Posted : 05/24/17 THE HILL



“A nuclear war can never be won and must never be fought,” declared U.S. President Ronald Reagan, in a 1983 speech to the Japanese parliament. “I will not be deterred,” he said, receiving a standing ovation. “The United States will never walk away from the negotiating table. Peace is too important.”
With such perseverance, his administration successfully negotiated the Intermediate-Range Nuclear Forces Treaty (INF Treaty) in 1987, one of the most sweeping and successful nuclear disarmament measures of the Cold War.
Yet today, the United States has walked away from the table on nuclear weapons, and we risk being left behind as the rest of the world relegates these weapons — designed solely to kill civilians by the millions — to the past.

This Monday saw the release of the first draft of a United Nations treaty to ban nuclear weapons. The text proposes to stigmatize nuclear weapons, placing them in the same category of international law as other weapons of mass destruction (biological and chemical) or those that cause unacceptable harm (landmines and cluster munitions).
The draft treaty is based on a first round of talks in March this year in which more than 130 countries participated. If further negotiations in June and July result in the U.N. adopting a strong treaty, it would be the most significant development in nuclear politics since the end of the Cold War.
It’s a proposal grounded in the basic fact that nuclear weapons are 1940s technology, do not address the threats of the 21st Century, and create unacceptable moral and security risks. Unfortunately, the U.S. will not be part of this game-changing moment.
At the start of the March meeting, the Trump Administration betrayed Reagan’s commitment to “never walk away” from nuclear disarmament talks by refusing to participate. Instead, America’s Ambassador to the U.N., Nikki Haley, stood outside the conference room and held a protest.
She invoked fears that North Korea would be “cheering” the nuclear ban treaty. But by refusing to even enter the room, the Ambassador Haley aligned herself with both North Korea and Russia, which are also not participating.
Rather than live up to the values America believes in, the U.S. gave them the excuse they wanted to skip the negotiations and continue their dangerous behavior.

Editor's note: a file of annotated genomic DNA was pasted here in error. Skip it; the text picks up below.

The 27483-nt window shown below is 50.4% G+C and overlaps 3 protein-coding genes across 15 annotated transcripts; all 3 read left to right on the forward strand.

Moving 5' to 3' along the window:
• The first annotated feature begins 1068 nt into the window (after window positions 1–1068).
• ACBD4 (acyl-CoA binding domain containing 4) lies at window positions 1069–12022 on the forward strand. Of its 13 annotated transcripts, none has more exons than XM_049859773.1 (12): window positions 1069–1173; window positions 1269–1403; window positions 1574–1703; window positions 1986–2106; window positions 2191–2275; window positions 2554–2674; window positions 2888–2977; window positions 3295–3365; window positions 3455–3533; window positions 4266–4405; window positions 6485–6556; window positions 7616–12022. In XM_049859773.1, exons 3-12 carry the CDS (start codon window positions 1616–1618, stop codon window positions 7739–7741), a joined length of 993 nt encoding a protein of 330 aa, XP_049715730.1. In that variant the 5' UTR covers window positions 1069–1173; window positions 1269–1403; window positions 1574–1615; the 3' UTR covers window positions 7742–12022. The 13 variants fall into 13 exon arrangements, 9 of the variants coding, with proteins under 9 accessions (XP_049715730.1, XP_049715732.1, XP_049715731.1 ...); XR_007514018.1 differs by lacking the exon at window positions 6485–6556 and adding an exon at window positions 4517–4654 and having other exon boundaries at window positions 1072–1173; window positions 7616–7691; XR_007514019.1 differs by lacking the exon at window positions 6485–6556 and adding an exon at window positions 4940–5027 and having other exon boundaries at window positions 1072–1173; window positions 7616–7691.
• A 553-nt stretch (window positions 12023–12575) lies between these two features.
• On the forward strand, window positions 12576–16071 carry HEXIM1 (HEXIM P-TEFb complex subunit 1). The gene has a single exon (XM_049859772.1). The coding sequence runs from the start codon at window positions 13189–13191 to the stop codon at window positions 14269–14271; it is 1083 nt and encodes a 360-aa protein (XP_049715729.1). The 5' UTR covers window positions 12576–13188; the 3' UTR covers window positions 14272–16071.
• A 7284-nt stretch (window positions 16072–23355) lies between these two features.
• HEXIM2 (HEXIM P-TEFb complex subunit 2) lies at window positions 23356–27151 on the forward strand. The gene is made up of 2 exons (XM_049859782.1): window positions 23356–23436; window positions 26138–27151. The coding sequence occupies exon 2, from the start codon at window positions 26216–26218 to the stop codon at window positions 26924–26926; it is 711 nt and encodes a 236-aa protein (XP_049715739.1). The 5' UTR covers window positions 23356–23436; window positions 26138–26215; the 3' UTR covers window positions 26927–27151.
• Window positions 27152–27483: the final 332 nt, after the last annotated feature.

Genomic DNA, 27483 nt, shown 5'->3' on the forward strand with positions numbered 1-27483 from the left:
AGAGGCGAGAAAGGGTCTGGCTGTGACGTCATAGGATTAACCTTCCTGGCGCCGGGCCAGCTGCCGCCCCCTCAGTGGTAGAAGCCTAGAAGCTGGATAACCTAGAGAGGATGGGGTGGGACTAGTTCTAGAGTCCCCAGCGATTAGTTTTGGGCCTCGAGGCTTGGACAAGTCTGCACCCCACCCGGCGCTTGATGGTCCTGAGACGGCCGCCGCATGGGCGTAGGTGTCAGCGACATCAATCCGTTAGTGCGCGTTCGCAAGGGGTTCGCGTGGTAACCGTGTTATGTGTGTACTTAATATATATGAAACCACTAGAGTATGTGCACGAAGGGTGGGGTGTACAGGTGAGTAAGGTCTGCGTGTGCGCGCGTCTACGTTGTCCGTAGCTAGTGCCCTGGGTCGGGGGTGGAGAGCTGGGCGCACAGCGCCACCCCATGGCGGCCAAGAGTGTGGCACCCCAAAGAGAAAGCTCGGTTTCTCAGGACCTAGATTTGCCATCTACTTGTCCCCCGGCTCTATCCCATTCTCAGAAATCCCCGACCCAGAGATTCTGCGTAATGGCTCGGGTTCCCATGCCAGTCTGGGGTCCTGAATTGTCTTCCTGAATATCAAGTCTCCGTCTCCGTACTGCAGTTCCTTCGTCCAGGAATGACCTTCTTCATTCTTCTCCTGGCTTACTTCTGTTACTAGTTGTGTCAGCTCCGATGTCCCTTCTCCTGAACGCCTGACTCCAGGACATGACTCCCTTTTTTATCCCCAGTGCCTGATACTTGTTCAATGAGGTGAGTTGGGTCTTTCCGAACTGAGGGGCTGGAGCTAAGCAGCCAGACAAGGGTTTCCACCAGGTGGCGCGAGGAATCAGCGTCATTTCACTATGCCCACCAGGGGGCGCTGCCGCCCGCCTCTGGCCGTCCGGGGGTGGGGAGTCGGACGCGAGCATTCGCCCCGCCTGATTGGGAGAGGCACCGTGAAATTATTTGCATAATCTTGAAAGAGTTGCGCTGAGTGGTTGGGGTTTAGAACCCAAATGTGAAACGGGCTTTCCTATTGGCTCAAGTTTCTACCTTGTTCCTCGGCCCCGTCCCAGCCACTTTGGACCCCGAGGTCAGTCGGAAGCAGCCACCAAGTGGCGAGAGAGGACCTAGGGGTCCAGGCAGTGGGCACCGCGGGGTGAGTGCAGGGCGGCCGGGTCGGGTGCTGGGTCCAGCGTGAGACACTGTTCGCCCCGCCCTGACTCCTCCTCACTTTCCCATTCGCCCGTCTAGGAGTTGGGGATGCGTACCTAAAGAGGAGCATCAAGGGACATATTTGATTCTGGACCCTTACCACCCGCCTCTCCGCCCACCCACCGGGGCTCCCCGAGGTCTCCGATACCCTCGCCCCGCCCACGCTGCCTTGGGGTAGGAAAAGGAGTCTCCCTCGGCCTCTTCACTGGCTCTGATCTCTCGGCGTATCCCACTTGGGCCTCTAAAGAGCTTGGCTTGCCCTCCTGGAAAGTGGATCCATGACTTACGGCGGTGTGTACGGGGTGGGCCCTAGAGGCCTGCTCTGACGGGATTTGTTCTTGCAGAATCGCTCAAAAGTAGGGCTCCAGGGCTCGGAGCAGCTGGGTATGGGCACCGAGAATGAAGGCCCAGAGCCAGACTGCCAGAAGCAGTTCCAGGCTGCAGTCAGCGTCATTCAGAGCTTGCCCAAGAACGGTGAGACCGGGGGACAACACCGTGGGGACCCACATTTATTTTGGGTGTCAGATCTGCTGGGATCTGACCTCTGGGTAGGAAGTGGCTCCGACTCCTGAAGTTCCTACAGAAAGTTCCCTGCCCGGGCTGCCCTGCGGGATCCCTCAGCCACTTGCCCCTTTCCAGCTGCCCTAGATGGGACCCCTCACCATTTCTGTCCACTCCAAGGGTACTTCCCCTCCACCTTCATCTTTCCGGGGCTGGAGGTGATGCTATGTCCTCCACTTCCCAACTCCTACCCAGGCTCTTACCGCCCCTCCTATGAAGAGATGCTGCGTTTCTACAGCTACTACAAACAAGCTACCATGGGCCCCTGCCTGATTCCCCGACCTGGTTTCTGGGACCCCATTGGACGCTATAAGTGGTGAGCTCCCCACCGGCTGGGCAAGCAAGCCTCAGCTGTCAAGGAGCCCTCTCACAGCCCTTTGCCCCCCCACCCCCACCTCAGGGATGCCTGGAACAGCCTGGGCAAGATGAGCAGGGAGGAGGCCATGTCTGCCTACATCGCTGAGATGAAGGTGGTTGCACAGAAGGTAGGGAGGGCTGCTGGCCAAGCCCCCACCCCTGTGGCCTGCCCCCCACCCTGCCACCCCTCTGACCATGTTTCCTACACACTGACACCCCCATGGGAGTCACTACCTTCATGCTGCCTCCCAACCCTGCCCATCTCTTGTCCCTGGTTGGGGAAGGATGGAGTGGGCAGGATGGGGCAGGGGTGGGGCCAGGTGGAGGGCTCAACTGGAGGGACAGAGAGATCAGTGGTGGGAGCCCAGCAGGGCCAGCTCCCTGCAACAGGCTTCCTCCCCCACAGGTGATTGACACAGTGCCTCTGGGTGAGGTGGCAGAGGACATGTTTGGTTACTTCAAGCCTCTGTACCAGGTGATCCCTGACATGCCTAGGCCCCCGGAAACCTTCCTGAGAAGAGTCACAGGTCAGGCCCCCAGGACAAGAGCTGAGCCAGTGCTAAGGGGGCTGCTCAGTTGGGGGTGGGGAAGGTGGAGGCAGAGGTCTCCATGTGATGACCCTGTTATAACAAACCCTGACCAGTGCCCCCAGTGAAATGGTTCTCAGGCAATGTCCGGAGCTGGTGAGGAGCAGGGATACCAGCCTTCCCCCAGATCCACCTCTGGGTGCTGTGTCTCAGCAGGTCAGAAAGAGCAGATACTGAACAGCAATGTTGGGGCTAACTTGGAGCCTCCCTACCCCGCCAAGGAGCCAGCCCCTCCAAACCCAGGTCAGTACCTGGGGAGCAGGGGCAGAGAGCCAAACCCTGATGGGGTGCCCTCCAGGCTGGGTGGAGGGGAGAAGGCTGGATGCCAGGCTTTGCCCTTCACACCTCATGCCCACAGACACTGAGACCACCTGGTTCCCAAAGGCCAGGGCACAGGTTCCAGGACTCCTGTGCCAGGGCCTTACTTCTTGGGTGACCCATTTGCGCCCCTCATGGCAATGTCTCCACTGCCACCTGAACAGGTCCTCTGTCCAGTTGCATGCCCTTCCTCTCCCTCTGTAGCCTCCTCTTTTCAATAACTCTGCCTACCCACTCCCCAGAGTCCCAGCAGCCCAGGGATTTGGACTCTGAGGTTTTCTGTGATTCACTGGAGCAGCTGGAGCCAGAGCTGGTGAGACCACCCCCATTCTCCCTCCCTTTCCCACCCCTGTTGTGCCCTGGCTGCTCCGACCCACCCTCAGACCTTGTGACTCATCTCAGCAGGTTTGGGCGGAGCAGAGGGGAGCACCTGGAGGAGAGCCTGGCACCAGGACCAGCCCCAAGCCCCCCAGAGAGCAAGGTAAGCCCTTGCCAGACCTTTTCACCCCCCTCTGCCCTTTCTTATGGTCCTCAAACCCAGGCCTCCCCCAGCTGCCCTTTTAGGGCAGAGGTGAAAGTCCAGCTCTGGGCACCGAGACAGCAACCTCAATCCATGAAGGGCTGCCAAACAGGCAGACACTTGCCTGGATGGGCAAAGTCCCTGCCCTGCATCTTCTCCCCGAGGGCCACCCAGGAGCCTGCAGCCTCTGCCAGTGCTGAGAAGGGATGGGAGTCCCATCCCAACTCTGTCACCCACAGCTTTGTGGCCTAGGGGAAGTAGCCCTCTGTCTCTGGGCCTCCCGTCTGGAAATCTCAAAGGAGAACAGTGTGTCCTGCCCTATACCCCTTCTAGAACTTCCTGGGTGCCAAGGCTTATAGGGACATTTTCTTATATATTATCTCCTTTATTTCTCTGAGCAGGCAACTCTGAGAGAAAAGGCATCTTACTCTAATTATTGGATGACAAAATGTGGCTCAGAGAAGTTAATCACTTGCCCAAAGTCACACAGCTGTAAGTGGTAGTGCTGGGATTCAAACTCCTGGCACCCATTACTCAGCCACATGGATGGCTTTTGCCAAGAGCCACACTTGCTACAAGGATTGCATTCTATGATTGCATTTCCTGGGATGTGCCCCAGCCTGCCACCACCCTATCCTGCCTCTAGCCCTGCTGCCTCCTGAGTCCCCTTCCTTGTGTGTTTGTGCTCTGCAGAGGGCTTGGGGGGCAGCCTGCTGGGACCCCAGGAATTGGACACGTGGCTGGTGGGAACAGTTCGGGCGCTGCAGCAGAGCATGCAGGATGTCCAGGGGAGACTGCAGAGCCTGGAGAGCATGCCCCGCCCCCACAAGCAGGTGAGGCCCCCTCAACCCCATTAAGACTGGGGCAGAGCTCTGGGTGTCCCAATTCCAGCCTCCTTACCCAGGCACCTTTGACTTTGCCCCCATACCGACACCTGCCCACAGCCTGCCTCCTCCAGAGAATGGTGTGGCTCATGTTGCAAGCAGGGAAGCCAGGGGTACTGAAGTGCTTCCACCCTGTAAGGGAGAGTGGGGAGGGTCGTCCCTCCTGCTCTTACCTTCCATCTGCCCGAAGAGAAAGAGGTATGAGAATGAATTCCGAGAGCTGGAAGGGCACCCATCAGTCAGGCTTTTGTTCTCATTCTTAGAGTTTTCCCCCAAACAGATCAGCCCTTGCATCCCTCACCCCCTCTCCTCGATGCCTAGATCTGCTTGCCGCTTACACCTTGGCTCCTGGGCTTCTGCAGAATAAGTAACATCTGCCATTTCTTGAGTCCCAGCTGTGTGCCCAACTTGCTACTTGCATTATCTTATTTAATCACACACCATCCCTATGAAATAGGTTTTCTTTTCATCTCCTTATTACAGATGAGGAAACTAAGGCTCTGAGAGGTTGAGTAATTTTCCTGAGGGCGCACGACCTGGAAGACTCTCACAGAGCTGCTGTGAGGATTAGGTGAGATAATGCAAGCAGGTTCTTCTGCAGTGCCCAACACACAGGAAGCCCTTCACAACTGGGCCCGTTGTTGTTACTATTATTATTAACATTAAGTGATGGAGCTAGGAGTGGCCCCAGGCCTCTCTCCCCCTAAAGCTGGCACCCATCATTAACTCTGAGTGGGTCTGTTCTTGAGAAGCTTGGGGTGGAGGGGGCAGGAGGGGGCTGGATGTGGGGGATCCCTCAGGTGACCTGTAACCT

Ambassador Haley paradoxically explained her protest as a way to “have our voices heard.”
America is the supposed leader of the free world, a Permanent Member of the Security Council, and a guarantor of global security.
The U.S. should be inside the room leading the international community, not standing in the corridor and complaining.
The surest way to be heard is to show up – and we’ve done it before. The U.S. was a leader in efforts to ban biological and chemical weapons. We should play the same leadership role with nuclear weapons today. Instead, the Trump Administration seems unwilling to lead or engage with other countries to make the world — including America — a safer place. US credibility as an actor capable of dealing with major global challenges is under threat.
But perhaps this is not a surprise. Trump has threatened to break with Republican and Democratic administrations’ bipartisan commitment to disarmament. He has called for a new “arms race,” to “greatly strengthen and expand” our nuclear stockpile, and seems determined to walk away from our legal commitment to seek a world free of nuclear weapons.
Global tension over the Korean Peninsula, a long history of accidents and close calls, and the fact that there’s nothing to stop the U.S. president from starting a nuclear war in a fit of pique, mean that there are no safe hands for nuclear weapons.
As a result, like every other weapon of mass destruction, nuclear weapons must be subject to an international prohibition. And so it falls to Congress, advocacy groups, activists and faith leaders, who must refuse to let America walk away from a vital discussion about the future of our planet.
Dr. Matthew Bolton is Associate Chair of Political Science and Director of the International Disarmament Institute, Dyson College of Arts and Sciences, Pace University.



Source :